Telluride Yoga Festival Celebrates Six
Telluride wrapped up another incredible festival weekend in a sort of double-whamy- part moving and shaking and part posing and meditating.
Telluride Yoga Festival celebrated six years in the box canyon, and according to many locals, it was the best ever.
Men and women alike shuffled around Telluride, yoga mats in hand, some of them amazed, staring off into the peaks in wide-eyed wonder.
“This festival was done better than any other year. I could just feel new energy,” said visitor Ashley Pendleton.
Telluride Yoga Festival is under new management this year and now directed by Telluride locals Erika Henschel and Albert Roer.
Some of the highlights included the all day intensives, specifically the Strategies for Success: Sequencing class with Noah Maze.
Lara Catone, yoga teacher from Venice Beach in Los Angeles, held women’s classes this year — Yoga for Esctasy and Pleasure and Women’s Moon Wisdom — a treat for females of all ages that including ecstatic dance and self-expression.
Joey Luggasy, on harmonium, facilitated a kirtan Friday night at the Conference Center in Mountain Village, attended by TYF goers. In a unique devotional conference, Luggassy mixed eastern mantra with western beats and modern lyrics, including Van Morrison’s “Into the Mystic.”
Local instructor Venus Castleberg said she was honored to have been asked to teach at the festival.
The Yoga Journal magazine, the leading publication for the national yoga community, was onsite and covering the event.
At the same time, the 2014 Ride Festival was rocking and rolling in Telluride Town Park.
For two days the stage was filled with musical greats.
Some of the highlights were Joan Osborne rocking out Saturday afternoon, as well as JJ Grey and Mofro and Rival Sons. Spoon killed their set Saturday night, followed by the beats of Thievery Corporation.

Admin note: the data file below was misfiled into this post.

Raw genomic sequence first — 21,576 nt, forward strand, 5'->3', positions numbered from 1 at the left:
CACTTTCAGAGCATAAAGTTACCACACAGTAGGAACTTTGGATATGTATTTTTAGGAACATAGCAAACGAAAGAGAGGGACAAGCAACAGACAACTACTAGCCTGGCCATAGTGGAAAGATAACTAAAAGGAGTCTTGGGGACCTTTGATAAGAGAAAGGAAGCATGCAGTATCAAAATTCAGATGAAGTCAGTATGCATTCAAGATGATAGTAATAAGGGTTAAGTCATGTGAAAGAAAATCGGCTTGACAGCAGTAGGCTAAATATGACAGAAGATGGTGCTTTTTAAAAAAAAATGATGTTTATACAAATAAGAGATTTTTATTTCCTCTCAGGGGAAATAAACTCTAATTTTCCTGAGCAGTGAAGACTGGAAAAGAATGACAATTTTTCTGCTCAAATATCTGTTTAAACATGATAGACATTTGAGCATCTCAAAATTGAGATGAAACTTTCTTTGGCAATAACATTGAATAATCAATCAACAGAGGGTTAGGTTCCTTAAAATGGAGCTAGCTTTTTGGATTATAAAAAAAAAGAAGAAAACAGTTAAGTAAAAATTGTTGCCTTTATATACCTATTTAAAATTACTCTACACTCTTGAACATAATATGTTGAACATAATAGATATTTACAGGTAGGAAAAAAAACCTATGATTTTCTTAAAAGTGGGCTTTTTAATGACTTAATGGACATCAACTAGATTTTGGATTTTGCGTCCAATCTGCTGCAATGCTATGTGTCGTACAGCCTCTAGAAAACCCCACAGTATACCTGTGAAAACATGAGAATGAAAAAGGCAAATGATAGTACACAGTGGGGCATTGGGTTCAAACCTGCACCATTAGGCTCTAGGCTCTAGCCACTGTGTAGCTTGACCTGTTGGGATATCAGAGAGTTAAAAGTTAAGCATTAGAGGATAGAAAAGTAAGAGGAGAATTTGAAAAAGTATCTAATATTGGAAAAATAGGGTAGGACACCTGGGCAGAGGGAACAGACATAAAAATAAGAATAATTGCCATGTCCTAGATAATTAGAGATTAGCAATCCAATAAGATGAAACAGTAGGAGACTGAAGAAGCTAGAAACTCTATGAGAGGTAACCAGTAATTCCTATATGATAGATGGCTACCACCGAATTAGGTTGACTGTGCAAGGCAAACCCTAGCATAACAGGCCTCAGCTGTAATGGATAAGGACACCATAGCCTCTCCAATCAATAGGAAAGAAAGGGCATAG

Sunday morning’s Harlem Gospel Choir lifted the souls of the audience, with Karl Denson’s Tiny Universe killing at night and Edward Sharpe and the Magnetic Zeroes headlining.
Some wondered why the female musician was not present in the Magnetic Zeroes.
Much to the surprise of many, the weather mostly cooperated, with monsoon season letting up a little.
The sun warmed things up both days, so that the Budweiser tent maintained an all-day line.
Food vendors at The Ride really showed up. Telluride local Lara Young and family sold their fruit-inspired popsicle creations enjoyed by many of the local children at the TRF.
Flavor of Telluride served up salmon wraps in delicious style.
And the vodka tent was a huge hit, especially with the reusable “solo”-looking metal cup.
It was a local’s festival — very different than the bluegrass scene that is also exciting in a different way. This past weekend though, there was a lighter energy. There was plenty of room to dance. There was spaciousness to accommodate all tarps and tents.
It seemed easy. It seemed relaxed.
And as the music rocked the park, back in grassy lawn area, in front of the porta-potty area, some people were even mixing festivals and practicing yoga to the roots rock in the Telluride Town Park.
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